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angers are not always experts in wildlife rescue, but they usually know someone who is, and this page is our equivalent; here are some places to get good advice on the web. However, it's no substitute for real advice, so if it's an emergency, contact your nearest vet who will give you better advice than we can, and will know who your local experts are.
|Important note on baby birds: If you've found any baby bird which appears to be abandoned and is not obviously injured, leave it where it is and go away before you do anything else. Often the parent is nearby, waiting for you to do just that. Some common birds commonly leave their babies on the ground unattended whilst the adults forage. Rearing baby birds is extremely challenging for humans and so unless you know how to do this and are prepared to do so, or you know someone else is, then don't take the bird. If you intend to take the bird anyway, at least make sure you have found someone competent to care for it before you take it.|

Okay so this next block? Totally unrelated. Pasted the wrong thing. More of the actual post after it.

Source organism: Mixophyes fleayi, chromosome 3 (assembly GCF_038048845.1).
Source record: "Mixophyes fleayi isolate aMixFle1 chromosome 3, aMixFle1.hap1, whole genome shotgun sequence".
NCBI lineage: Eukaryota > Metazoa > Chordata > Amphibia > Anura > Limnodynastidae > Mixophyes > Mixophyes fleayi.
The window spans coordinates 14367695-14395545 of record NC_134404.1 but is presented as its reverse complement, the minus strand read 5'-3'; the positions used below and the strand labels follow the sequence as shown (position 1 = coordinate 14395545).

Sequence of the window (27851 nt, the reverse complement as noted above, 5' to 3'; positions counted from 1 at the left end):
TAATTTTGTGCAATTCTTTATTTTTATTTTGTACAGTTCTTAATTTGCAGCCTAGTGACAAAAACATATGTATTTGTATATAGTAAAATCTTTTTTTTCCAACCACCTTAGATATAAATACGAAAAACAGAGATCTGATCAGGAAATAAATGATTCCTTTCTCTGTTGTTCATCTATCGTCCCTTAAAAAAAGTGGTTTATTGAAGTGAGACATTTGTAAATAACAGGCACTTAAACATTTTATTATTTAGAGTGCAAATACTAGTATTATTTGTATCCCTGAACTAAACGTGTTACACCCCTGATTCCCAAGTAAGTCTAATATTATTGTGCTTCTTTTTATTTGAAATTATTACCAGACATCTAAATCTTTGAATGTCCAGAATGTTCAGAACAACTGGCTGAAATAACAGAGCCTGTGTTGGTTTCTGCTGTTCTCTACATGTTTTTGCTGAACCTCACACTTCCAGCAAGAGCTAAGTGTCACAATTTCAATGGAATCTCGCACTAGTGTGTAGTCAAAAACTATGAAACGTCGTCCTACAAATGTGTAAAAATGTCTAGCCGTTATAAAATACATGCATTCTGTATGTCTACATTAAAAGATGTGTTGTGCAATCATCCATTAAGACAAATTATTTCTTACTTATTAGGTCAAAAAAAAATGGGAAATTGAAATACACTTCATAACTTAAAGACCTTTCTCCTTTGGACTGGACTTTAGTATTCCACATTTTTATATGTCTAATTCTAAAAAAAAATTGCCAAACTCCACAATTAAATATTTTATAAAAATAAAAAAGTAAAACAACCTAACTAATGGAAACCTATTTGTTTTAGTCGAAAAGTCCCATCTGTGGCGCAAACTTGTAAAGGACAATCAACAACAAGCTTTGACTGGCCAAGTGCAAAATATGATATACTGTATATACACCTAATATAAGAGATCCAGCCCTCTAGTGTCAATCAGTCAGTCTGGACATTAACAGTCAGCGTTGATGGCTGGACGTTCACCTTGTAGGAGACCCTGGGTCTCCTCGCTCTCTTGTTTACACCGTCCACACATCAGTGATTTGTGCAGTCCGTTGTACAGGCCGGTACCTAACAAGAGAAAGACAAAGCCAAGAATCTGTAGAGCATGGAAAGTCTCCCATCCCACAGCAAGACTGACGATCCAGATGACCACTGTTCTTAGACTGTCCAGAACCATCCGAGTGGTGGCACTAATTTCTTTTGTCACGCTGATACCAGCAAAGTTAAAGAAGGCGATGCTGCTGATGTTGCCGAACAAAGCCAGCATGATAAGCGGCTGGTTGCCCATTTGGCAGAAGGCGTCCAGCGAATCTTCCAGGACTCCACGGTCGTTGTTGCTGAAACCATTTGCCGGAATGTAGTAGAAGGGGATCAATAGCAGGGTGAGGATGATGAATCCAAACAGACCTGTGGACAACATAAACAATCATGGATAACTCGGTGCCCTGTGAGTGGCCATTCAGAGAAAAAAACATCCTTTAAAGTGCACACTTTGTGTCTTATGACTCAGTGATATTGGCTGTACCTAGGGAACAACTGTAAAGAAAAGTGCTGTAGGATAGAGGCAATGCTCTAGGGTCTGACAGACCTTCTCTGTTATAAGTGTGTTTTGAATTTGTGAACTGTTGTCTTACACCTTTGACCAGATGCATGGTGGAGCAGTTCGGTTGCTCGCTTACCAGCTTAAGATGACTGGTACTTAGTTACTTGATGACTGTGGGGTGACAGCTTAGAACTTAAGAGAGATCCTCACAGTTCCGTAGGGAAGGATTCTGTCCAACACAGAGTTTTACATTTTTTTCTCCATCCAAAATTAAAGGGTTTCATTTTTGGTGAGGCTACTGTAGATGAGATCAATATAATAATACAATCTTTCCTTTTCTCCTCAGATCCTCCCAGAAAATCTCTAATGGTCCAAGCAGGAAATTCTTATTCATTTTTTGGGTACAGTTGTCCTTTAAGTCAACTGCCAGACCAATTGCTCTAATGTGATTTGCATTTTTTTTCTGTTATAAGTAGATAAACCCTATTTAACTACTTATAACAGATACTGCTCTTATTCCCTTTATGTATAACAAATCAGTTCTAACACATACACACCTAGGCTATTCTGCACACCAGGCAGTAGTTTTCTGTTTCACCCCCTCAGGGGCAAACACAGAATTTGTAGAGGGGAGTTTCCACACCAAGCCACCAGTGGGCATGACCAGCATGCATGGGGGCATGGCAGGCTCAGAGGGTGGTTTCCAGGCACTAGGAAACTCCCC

Knoxwood Wildlife Rescue: some good and very specific advice on a wide range of mammals and birds.
British Wildlife Helpline: a very good site with lots of general advice about caring for wounded/lost wildlife; even how to administer homeopathic remedies to them, should you consider this to be desirable.
Dorset Wildlife Rescue: an easy to use website with some very good and readable advice on mammals; especially foxes.
Talnotry Avian Care Trust: wildlife rescue centre, Crumlin, NI
Raptor Rescue: specialist bird of prey rehabilitation charity, with national helpline number
Wildlife Aid, Leatherhead
Bird Rescue: good advice section.
Mossburn Animal Rescue Centre
Emergency care for birds
The Hedgehog Helpline: for all your queries about what to do - and what not to do - with the cute little bundle of fleas you've just found.
Wildliferehabber: a US based site with lots of good advice.